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shade of gloom will be thrown over the heart, and in vain will we seek to disguise it under the appearance of gayety. The day—the fatal minute—has arrived His hand is within our own, and “adieu’’ trembles upon his lips. We essay, but in vain, to reply, and tears gush into our eyes. The hurried but thrilling pressure of his hand—it is over, and he turns hastily away. He is gone—he has left us; but we have caught the last faltering accents of his tongue, and they are treasured up in our hearts for “an eternity of love.” We have gazed (perhaps for the last time) upon his countenance, but its cherished lineaments are engraven too deep on the memory ever to be eradicated; and, even now, we bend eagerly forward to catch the last echo of his retreating footsteps; this soon dies away, and then, indeed, we feel all the bitterness of separation. In vain do we attempt to imagine happiness without him ; the future lowers “dark and drear” before us, while the agony of passing grief makes us feel truly “lone and desolate.” This flood of uncontrollable sorrow will undoubtedly exhaust itself; but still the heart will love to revert with delight to the recollection of his many good qualities, and often, in imagination, will we fondly picture him standing before us, as good and as kind as ever. There is nothing more valuable than a true friend, and nothing more deserving of every sacrifice. Never should we suffer a quick word, a hasty glance, or a passionate action, to part us from him even foran instant. For O ! it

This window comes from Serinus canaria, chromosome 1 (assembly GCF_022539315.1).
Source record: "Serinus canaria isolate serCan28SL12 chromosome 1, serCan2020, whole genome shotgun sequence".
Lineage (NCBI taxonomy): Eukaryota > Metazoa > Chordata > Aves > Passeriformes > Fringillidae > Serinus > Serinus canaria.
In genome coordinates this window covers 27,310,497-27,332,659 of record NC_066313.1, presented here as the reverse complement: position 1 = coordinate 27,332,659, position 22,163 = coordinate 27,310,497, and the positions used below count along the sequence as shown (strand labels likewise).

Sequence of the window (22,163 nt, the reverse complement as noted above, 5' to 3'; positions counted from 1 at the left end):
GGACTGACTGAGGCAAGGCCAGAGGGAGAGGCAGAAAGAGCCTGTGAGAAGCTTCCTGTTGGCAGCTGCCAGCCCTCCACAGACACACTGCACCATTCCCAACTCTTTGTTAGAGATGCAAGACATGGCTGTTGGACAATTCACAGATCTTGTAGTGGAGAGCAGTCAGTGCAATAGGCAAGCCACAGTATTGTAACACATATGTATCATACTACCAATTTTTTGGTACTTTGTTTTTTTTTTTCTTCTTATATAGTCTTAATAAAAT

is hard to be forced to frown haughtily and contemptuously on those who were once the enshrined idols of our hearts. It is similar to the sacrifice of Abraham in its affliction and tormenting agony of spirit. I will not stop here to characterize those who basely strive to sunder friends. If you have a friend, cling to him as you would to an invaluable treasure. Nor gold, nor silver, nor all the diamonds of Golconda, are equivalent to his worth. In after days, when the pilgrimage of life draws to its close, the memory of your youthful friendships will gild your age with images of soft and peaceful happiness, and hover around you as bright and angelic spirits of consolation, “ministering a joy to every wo.” Then will the tired soul rejoice to turn to them, as the traveller, after a weary day's march over the desert, turns with renovated strength and gladness to the sparkling fount of the green oasis, which, glittering in the rays of the departing sun, and “murmuring sweet music as it goes,” flows on in refreshing beauty and harmony.
WASHINGTON CR 0SSING THE DE LAWARE,
[On the night of the 25th of December, 1776, Washington recrossed the Delaware, and surprised and routed the British forces, taking one thousand prisoners.]
WINTER had stretched his hand
And stopped with his icy wand
Of the murmuring brook and rippling stream,
That erst did dance in the sun's bright beam
The invader had sought his lair,
Then up with our banners high,
New York, August. 1846. J. D. H.
I ASKED a matron once, of restless mind,
To pace its dismal path around her urn.”
'T was a strange choice, with which I can't agree.
There is a lovely place I twice have seen;
A mountain's brow it is, whose scalp of green
Myriads there have made their dusty bed,
The place I speak of now is “PARNELL's KNOB ;”—
All-glorious is the sight! The dizzy hill